Once considered the key to big box office success, major Indian festivals and the extended weekends they bring are no longer the only way to rake in huge movie collections. As Marvel’s superhero flick Avengers: Endgame joins the ₹300 crore club in India, it adds to the long list of films that have worked with regular opening weekends.
Along with the Hindi version of Baahubali 2: The Conclusion (Rs. 510.36 crore), the highest grossing film in India history, superhits like Uri: The Surgical Strike (Rs. 244 crore), Sanju (Rs. 334.57 crore),Total Dhamaal (Rs. 150.03 crore) and Badla (Rs. 82.71 crore) have all been non-festive releases and major successes of late.
“Holidays, festivals, even a minor holiday that could lead to an extended weekend is given priority, while deciding on the release date," trade analyst Taran Adarsh had tweeted. “Festivals or holidays don’t necessarily guarantee success. Deliver qualitative content and non-holidays will turn into festivals for investors."
To be sure, it’s not like Bollywood is giving up its penchant for festive releases anytime soon. While Salman Khan’s Bharat is slated for Eid this year, ensemble comedy Housefull 4 and Bhumi Pednekar and Taapsee Pannu-starrer Saand Ki Aankh is scheduled for Diwali. Akshay Kumar’s Mission Mangal, Baahubali star Prabhas’ bilingual action drama Saaho and John Abraham-starrer Batla House will all arrive on Independence Day. Festive dates have been reserved as far as Christmas 2020 which is when Aamir Khan’s next film, Laal Singh Chaddha, a remake of Hollywood classic Forrest Gump, will release.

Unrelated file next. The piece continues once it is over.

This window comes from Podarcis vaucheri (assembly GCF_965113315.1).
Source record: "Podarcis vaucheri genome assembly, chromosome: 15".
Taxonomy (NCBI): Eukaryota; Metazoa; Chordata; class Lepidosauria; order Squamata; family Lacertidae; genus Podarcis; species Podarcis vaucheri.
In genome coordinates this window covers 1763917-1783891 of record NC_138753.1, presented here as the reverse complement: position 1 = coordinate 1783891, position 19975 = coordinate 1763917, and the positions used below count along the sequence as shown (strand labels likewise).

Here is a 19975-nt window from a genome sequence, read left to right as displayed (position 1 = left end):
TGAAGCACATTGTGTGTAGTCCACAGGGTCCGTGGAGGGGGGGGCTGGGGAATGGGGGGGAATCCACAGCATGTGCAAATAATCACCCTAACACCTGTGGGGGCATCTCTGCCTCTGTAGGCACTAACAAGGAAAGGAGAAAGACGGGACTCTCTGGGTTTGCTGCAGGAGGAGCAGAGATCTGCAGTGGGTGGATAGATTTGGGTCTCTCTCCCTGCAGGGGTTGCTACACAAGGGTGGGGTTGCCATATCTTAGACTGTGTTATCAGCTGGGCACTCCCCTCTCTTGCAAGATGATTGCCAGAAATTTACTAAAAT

Trade analysts have often emphasized on the 40-50% extra earnings that festive extended opening weekends assure filmmakers of. But given the string of ordinary weekend successes, there are more lessons to learn.
“Two years ago, Baahubali 2 (dubbed Hindi version) crossed ₹500 crore in net box office collections in India. And now Avengers: Endgame is decimating previous records and setting new benchmarks. The audience is thirsting for well-made entertainers, but we rely more on packaging and marketing to do the trick. No wonder, our films misfire too often," Adarsh wrote in an article last week.